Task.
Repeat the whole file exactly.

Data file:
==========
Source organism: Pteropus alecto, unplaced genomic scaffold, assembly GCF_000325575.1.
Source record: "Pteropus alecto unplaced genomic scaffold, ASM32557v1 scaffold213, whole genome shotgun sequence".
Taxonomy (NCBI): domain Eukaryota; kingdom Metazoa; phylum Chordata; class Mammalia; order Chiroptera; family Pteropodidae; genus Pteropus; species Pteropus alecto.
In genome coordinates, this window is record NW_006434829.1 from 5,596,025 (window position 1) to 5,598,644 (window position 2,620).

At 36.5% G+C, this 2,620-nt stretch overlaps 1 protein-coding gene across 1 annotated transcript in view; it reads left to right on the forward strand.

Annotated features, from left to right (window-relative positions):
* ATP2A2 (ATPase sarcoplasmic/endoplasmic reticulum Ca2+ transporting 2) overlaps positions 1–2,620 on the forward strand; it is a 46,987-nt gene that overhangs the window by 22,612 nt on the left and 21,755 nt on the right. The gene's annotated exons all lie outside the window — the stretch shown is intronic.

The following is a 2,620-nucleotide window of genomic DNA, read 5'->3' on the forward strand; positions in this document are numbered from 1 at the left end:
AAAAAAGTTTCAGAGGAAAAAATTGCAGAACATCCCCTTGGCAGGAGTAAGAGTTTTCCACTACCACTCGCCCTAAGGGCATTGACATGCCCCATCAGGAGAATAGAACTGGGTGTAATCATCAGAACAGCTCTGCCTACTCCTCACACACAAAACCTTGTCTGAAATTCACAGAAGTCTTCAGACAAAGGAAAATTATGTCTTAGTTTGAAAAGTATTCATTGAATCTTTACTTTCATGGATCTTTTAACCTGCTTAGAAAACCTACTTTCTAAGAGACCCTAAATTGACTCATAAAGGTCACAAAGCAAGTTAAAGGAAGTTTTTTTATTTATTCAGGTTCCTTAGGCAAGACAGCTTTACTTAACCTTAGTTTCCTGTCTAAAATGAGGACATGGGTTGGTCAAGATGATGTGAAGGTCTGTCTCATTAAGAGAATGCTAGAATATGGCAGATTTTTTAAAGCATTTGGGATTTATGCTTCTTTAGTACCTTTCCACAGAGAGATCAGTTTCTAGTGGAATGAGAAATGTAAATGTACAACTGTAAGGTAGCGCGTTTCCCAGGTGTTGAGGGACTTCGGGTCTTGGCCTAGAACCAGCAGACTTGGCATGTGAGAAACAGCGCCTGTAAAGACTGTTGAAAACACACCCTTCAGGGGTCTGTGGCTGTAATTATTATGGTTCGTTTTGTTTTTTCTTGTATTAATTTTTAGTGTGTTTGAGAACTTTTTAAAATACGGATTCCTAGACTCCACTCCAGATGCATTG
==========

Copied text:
Source organism: Pteropus alecto, unplaced genomic scaffold, assembly GCF_000325575.1.
Source record: "Pteropus alecto unplaced genomic scaffold, ASM32557v1 scaffold213, whole genome shotgun sequence".
Taxonomy (NCBI): domain Eukaryota; kingdom Metazoa; phylum Chordata; class Mammalia; order Chiroptera; family Pteropodidae; genus Pteropus; species Pteropus alecto.
In genome coordinates, this window is record NW_006434829.1 from 5,596,025 (window position 1) to 5,598,644 (window position 2,620).

At 36.5% G+C, this 2,620-nt stretch overlaps 1 protein-coding gene across 1 annotated transcript in view; it reads left to right on the forward strand.

Annotated features, from left to right (window-relative positions):
* ATP2A2 (ATPase sarcoplasmic/endoplasmic reticulum Ca2+ transporting 2) overlaps positions 1–2,620 on the forward strand; it is a 46,987-nt gene that overhangs the window by 22,612 nt on the left and 21,755 nt on the right. The gene's annotated exons all lie outside the window — the stretch shown is intronic.

The following is a 2,620-nucleotide window of genomic DNA, read 5'->3' on the forward strand; positions in this document are numbered from 1 at the left end:
AAAAAAGTTTCAGAGGAAAAAATTGCAGAACATCCCCTTGGCAGGAGTAAGAGTTTTCCACTACCACTCGCCCTAAGGGCATTGACATGCCCCATCAGGAGAATAGAACTGGGTGTAATCATCAGAACAGCTCTGCCTACTCCTCACACACAAAACCTTGTCTGAAATTCACAGAAGTCTTCAGACAAAGGAAAATTATGTCTTAGTTTGAAAAGTATTCATTGAATCTTTACTTTCATGGATCTTTTAACCTGCTTAGAAAACCTACTTTCTAAGAGACCCTAAATTGACTCATAAAGGTCACAAAGCAAGTTAAAGGAAGTTTTTTTATTTATTCAGGTTCCTTAGGCAAGACAGCTTTACTTAACCTTAGTTTCCTGTCTAAAATGAGGACATGGGTTGGTCAAGATGATGTGAAGGTCTGTCTCATTAAGAGAATGCTAGAATATGGCAGATTTTTTAAAGCATTTGGGATTTATGCTTCTTTAGTACCTTTCCACAGAGAGATCAGTTTCTAGTGGAATGAGAAATGTAAATGTACAACTGTAAGGTAGCGCGTTTCCCAGGTGTTGAGGGACTTCGGGTCTTGGCCTAGAACCAGCAGACTTGGCATGTGAGAAACAGCGCCTGTAAAGACTGTTGAAAACACACCCTTCAGGGGTCTGTGGCTGTAATTATTATGGTTCGTTTTGTTTTTTCTTGTATTAATTTTTAGTGTGTTTGAGAACTTTTTAAAATACGGATTCCTAGACTCCACTCCAGATGCATTG